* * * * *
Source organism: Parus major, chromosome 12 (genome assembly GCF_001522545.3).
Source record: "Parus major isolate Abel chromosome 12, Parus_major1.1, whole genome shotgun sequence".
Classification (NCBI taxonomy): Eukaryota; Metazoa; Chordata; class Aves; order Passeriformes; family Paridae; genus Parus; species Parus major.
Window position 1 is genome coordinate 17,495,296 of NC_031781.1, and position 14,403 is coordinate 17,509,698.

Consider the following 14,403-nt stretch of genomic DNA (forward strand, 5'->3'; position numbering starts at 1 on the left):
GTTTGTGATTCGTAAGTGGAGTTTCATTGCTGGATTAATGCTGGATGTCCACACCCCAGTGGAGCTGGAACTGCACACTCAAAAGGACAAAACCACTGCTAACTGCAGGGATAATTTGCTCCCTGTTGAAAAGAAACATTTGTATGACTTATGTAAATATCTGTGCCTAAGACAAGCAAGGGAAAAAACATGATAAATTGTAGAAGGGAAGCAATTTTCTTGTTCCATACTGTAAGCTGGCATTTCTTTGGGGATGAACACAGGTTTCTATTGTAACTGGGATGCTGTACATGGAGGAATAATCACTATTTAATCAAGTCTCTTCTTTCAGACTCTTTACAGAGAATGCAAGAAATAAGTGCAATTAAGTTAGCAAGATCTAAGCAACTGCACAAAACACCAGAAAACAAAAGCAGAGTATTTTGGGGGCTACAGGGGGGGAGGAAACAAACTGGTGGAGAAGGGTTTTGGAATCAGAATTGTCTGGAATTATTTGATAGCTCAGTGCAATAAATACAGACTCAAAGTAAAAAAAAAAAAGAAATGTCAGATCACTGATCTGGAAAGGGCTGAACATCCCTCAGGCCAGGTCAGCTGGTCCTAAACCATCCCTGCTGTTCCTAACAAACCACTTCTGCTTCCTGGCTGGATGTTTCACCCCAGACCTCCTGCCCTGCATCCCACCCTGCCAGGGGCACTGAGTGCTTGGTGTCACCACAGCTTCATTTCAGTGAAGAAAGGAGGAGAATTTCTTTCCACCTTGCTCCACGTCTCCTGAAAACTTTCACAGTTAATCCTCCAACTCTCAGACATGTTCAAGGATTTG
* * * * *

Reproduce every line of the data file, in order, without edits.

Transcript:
Source organism: Parus major, chromosome 12 (genome assembly GCF_001522545.3).
Source record: "Parus major isolate Abel chromosome 12, Parus_major1.1, whole genome shotgun sequence".
Classification (NCBI taxonomy): Eukaryota; Metazoa; Chordata; class Aves; order Passeriformes; family Paridae; genus Parus; species Parus major.
Window position 1 is genome coordinate 17,495,296 of NC_031781.1, and position 14,403 is coordinate 17,509,698.

Consider the following 14,403-nt stretch of genomic DNA (forward strand, 5'->3'; position numbering starts at 1 on the left):
GTTTGTGATTCGTAAGTGGAGTTTCATTGCTGGATTAATGCTGGATGTCCACACCCCAGTGGAGCTGGAACTGCACACTCAAAAGGACAAAACCACTGCTAACTGCAGGGATAATTTGCTCCCTGTTGAAAAGAAACATTTGTATGACTTATGTAAATATCTGTGCCTAAGACAAGCAAGGGAAAAAACATGATAAATTGTAGAAGGGAAGCAATTTTCTTGTTCCATACTGTAAGCTGGCATTTCTTTGGGGATGAACACAGGTTTCTATTGTAACTGGGATGCTGTACATGGAGGAATAATCACTATTTAATCAAGTCTCTTCTTTCAGACTCTTTACAGAGAATGCAAGAAATAAGTGCAATTAAGTTAGCAAGATCTAAGCAACTGCACAAAACACCAGAAAACAAAAGCAGAGTATTTTGGGGGCTACAGGGGGGGAGGAAACAAACTGGTGGAGAAGGGTTTTGGAATCAGAATTGTCTGGAATTATTTGATAGCTCAGTGCAATAAATACAGACTCAAAGTAAAAAAAAAAAAGAAATGTCAGATCACTGATCTGGAAAGGGCTGAACATCCCTCAGGCCAGGTCAGCTGGTCCTAAACCATCCCTGCTGTTCCTAACAAACCACTTCTGCTTCCTGGCTGGATGTTTCACCCCAGACCTCCTGCCCTGCATCCCACCCTGCCAGGGGCACTGAGTGCTTGGTGTCACCACAGCTTCATTTCAGTGAAGAAAGGAGGAGAATTTCTTTCCACCTTGCTCCACGTCTCCTGAAAACTTTCACAGTTAATCCTCCAACTCTCAGACATGTTCAAGGATTTG